I’m happy to say that the results were brilliant. All the horrible delays vanished and, so far, I have seen no problems. All that is left now is to configure the servers such that socat runs as a daemon or is otherwise automatically started before OpenSIPS starts.
The same solution could be applied to other UDP connections, either as a way to overcome the problems of datagram fragmentation or possibly as a way to get through awkward NAT routers or firewalls that don’t handle UDP very well. I think I will be using socat again, possibly quite soon.
The Covid-19 crisis has led to an explosion in working from home. Most large companies already had solutions in place, but many smaller companies will have been forced to look for quick-fix solutions. In that situation it may be tempting to rig up an Asterisk based telephony solution perhaps based around FreePBX. It’s a fantastic product, but please be aware that there are risks if it is not configured correctly.
If you have just set up a FreePBX or other Asterisk based telephony solution, you will probably find it useful to read the three part article I wrote back in 2010. It’s old, but I just read it through and almost all of it is all still relevant. Here’s a link to part 2 which is full of tips to improve the security on your VoIP phone system:
Earlier this year, I was pleased to be allowed to present a paper at the 2019 OpenSIPS Summit entitled ‘Docker, Clustering, Scalability – A case study’
You can watch my presentation on YouTube:
At Smartvox, we have access to log reports from a number of different SIP Proxy servers. The information available from these reports helps give some insight into the most common SIP requests being sent by hackers to detect and probe your VoIP servers.
Here’s some common characteristics of malicious INVITE requests that have been seen recently on Smartvox servers. Based on these characteristics, you might be able to configure your firewall, SBC or OpenSIPS proxy to cut out the unwanted requests as soon as they are received:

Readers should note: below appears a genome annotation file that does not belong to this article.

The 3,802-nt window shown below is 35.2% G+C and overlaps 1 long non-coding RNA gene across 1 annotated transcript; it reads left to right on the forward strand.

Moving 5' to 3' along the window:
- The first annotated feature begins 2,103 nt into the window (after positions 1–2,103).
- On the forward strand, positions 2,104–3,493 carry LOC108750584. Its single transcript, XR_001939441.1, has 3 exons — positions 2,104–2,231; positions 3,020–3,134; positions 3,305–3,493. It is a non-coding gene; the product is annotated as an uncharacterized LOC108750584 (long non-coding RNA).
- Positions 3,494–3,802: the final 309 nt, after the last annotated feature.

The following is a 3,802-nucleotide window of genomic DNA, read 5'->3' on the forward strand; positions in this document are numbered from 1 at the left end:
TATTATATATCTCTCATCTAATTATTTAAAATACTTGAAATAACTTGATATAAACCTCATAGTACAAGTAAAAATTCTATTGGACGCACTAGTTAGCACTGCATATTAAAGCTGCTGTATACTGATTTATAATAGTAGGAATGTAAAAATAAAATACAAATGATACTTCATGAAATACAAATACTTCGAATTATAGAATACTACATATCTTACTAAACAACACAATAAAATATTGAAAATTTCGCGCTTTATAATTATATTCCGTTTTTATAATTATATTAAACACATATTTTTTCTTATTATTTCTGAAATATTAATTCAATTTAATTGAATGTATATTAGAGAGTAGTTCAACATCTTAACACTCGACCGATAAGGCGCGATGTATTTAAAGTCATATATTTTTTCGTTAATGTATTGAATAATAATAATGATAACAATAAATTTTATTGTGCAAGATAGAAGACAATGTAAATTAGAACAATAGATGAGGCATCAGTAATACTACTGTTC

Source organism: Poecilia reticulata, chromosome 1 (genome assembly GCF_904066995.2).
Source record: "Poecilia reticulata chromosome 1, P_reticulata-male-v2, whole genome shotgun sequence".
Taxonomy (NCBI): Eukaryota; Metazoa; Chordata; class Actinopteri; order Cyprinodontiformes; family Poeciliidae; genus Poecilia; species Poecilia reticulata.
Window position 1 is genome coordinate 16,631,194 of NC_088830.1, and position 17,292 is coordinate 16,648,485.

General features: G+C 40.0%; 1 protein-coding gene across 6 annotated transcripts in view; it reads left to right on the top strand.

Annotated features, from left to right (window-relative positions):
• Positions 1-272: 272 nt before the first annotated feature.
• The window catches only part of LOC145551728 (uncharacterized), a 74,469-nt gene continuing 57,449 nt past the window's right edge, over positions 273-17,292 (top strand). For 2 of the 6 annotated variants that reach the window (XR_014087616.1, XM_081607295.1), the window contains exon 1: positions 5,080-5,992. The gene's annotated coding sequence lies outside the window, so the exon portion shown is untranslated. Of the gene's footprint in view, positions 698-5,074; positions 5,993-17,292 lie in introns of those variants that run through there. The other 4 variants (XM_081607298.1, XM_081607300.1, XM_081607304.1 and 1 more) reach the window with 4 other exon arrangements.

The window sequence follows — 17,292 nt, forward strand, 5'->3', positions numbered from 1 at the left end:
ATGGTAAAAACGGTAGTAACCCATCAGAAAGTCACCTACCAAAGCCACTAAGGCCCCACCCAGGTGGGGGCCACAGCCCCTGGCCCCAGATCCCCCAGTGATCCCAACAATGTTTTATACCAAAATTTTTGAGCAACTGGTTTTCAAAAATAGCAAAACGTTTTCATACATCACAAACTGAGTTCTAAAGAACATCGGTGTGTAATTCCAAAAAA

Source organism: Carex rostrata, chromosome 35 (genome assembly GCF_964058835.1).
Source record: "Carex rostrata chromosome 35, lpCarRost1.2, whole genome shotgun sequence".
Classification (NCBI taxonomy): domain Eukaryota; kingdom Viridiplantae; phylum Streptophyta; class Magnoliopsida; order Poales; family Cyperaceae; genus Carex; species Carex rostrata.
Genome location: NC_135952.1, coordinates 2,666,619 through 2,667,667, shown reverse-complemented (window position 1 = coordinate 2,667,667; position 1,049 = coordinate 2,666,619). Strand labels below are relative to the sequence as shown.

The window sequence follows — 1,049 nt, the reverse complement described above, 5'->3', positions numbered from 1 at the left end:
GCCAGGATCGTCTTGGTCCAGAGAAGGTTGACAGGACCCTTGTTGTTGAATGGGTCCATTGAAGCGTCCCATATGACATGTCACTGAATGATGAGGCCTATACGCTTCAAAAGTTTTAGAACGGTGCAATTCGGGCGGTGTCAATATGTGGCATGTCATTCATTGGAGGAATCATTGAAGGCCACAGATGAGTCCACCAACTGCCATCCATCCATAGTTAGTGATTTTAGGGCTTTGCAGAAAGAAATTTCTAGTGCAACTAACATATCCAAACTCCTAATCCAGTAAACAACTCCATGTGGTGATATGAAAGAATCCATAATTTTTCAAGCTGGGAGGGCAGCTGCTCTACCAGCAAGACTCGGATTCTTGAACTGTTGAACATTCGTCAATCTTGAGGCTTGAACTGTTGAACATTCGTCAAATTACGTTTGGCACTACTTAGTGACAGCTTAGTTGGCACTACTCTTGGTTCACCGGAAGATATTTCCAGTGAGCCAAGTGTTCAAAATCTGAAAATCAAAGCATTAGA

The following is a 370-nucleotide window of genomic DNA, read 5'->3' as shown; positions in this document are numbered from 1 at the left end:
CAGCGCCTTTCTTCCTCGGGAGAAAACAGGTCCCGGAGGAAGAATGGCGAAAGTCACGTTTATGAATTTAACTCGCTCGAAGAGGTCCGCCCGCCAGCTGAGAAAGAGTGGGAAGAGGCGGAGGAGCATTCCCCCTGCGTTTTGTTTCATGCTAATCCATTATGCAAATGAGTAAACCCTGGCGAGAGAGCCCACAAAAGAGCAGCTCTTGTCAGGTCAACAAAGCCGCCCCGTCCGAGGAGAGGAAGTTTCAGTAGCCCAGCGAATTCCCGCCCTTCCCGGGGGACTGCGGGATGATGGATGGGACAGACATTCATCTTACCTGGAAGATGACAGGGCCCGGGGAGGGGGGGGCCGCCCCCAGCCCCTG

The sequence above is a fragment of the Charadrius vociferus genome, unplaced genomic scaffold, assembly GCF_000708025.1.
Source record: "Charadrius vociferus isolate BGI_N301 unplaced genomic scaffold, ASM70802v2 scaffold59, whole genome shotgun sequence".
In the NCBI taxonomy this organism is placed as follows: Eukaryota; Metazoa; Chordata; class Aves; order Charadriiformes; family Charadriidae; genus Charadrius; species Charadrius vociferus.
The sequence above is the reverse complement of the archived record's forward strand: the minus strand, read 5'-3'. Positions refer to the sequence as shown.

From header contains one of the following:
The From name (also called the display name) is “sipvicious”, “Caller”, “MAYET”, “Simple SIP” or “0123456789”
Another easy and reliable target for identifying malicious requests is to check for the User-Agent header being set to “friendly-scanner”.
It is becoming increasingly difficult to filter out malicious requests simply based on the User-Agent header. Recently I have seen many unwanted requests using “FPBX” or “FreePBX 1.8” which could too easily be from a legitimate customer. However, there may still be some benefit in triggering an alarm on your system or simply by blocking INVITE requests where the User-Agent header contains one of the following strings:
- SIP Call
- SimpleSIP V4.3
In addition, the following strings are often found at the start of the User-Agent value, but may have long and varying character strings appended to them. They should therefore be checked using a sub-string match or regular expression:
- Z 3.14
If your VoIP system, firewall or SBC doesn’t allow you to block this type of probing request, then it is much more likely to be hit by high volumes of malicious SIP requests from hackers looking for a weakness or vulnerability so they can use dial-through fraud on your system. Consider using a Smartvox OpenSIPS proxy server to upgrade your security. Give me a call or send an email.
At Smartvox, all of our biggest clients are VoIP Service Providers who need their SIP-based services to be resilient and robust – able to keep working despite some random hardware failure or accidental tripping over the lead in the server room.
Systems that have built-in resilience are often referred to as “highly-available” and they make particular use of clustering methodologies. In IT, a cluster is simply a group of inter-connected servers that behave like a single system to provide high availability or load sharing. Widely used in the world of Linux is the ClusterLabs stack comprising Pacemaker and Corosync. If you are interested in learning more about using Pacemaker with OpenSIPS then please have a read of this new article just published in the Smartvox Knowledgebase:
Are you thinking of using TLS connections to OpenSIPS?
Support for TLS existed in version 1, but the configuration changed significantly in version 2.
You can read the full article explaining how to set up OpenSIPS v2.2.x for TLS on the Smartvox Knowledgebase at:
Smartvox owner, John Quick, is looking forward to presenting a paper at the 2016 OpenSIPS Summit in Amsterdam in May.
The theme of my paper will be security and how to avoid getting clobbered by International Revenue Share Fraud incidents. Hope to see you there.